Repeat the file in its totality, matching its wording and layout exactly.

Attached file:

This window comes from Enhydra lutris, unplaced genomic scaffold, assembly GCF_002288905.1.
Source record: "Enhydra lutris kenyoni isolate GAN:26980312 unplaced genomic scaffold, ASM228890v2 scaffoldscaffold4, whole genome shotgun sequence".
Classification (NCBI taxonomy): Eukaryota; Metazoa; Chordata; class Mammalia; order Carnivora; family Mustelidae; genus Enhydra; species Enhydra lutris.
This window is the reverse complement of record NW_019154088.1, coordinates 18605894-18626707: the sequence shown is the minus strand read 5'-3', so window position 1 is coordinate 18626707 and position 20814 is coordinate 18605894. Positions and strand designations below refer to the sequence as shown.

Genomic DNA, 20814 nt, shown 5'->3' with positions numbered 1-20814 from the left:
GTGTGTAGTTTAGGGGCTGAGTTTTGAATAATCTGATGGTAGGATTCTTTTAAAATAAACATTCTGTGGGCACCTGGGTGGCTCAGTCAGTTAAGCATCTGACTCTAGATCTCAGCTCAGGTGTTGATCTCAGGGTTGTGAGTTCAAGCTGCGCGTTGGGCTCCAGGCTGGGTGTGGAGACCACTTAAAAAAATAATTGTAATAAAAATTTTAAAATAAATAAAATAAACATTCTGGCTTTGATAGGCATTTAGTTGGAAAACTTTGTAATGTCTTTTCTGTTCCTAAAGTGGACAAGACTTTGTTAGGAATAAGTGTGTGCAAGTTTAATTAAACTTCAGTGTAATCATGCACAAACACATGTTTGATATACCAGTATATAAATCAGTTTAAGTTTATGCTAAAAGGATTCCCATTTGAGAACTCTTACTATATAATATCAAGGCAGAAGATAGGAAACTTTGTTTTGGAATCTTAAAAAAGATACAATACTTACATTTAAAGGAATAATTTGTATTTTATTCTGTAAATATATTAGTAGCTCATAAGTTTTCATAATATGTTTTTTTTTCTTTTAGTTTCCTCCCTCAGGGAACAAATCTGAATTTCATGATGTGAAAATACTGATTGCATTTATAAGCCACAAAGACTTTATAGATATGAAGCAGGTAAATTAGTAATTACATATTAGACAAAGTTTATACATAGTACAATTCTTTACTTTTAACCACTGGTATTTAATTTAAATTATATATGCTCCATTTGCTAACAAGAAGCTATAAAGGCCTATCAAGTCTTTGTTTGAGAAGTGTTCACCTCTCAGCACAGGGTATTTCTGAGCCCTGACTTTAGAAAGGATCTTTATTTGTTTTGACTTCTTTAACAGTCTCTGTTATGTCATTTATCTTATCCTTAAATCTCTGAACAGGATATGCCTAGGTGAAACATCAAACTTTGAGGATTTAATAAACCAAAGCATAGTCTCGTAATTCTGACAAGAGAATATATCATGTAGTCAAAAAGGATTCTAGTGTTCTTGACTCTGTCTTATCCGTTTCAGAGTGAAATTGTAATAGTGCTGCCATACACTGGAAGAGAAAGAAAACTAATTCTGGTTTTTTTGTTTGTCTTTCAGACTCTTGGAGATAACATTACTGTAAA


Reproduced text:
This window comes from Enhydra lutris, unplaced genomic scaffold, assembly GCF_002288905.1.
Source record: "Enhydra lutris kenyoni isolate GAN:26980312 unplaced genomic scaffold, ASM228890v2 scaffoldscaffold4, whole genome shotgun sequence".
Classification (NCBI taxonomy): Eukaryota; Metazoa; Chordata; class Mammalia; order Carnivora; family Mustelidae; genus Enhydra; species Enhydra lutris.
This window is the reverse complement of record NW_019154088.1, coordinates 18605894-18626707: the sequence shown is the minus strand read 5'-3', so window position 1 is coordinate 18626707 and position 20814 is coordinate 18605894. Positions and strand designations below refer to the sequence as shown.

Genomic DNA, 20814 nt, shown 5'->3' with positions numbered 1-20814 from the left:
GTGTGTAGTTTAGGGGCTGAGTTTTGAATAATCTGATGGTAGGATTCTTTTAAAATAAACATTCTGTGGGCACCTGGGTGGCTCAGTCAGTTAAGCATCTGACTCTAGATCTCAGCTCAGGTGTTGATCTCAGGGTTGTGAGTTCAAGCTGCGCGTTGGGCTCCAGGCTGGGTGTGGAGACCACTTAAAAAAATAATTGTAATAAAAATTTTAAAATAAATAAAATAAACATTCTGGCTTTGATAGGCATTTAGTTGGAAAACTTTGTAATGTCTTTTCTGTTCCTAAAGTGGACAAGACTTTGTTAGGAATAAGTGTGTGCAAGTTTAATTAAACTTCAGTGTAATCATGCACAAACACATGTTTGATATACCAGTATATAAATCAGTTTAAGTTTATGCTAAAAGGATTCCCATTTGAGAACTCTTACTATATAATATCAAGGCAGAAGATAGGAAACTTTGTTTTGGAATCTTAAAAAAGATACAATACTTACATTTAAAGGAATAATTTGTATTTTATTCTGTAAATATATTAGTAGCTCATAAGTTTTCATAATATGTTTTTTTTTCTTTTAGTTTCCTCCCTCAGGGAACAAATCTGAATTTCATGATGTGAAAATACTGATTGCATTTATAAGCCACAAAGACTTTATAGATATGAAGCAGGTAAATTAGTAATTACATATTAGACAAAGTTTATACATAGTACAATTCTTTACTTTTAACCACTGGTATTTAATTTAAATTATATATGCTCCATTTGCTAACAAGAAGCTATAAAGGCCTATCAAGTCTTTGTTTGAGAAGTGTTCACCTCTCAGCACAGGGTATTTCTGAGCCCTGACTTTAGAAAGGATCTTTATTTGTTTTGACTTCTTTAACAGTCTCTGTTATGTCATTTATCTTATCCTTAAATCTCTGAACAGGATATGCCTAGGTGAAACATCAAACTTTGAGGATTTAATAAACCAAAGCATAGTCTCGTAATTCTGACAAGAGAATATATCATGTAGTCAAAAAGGATTCTAGTGTTCTTGACTCTGTCTTATCCGTTTCAGAGTGAAATTGTAATAGTGCTGCCATACACTGGAAGAGAAAGAAAACTAATTCTGGTTTTTTTGTTTGTCTTTCAGACTCTTGGAGATAACATTACTGTAAA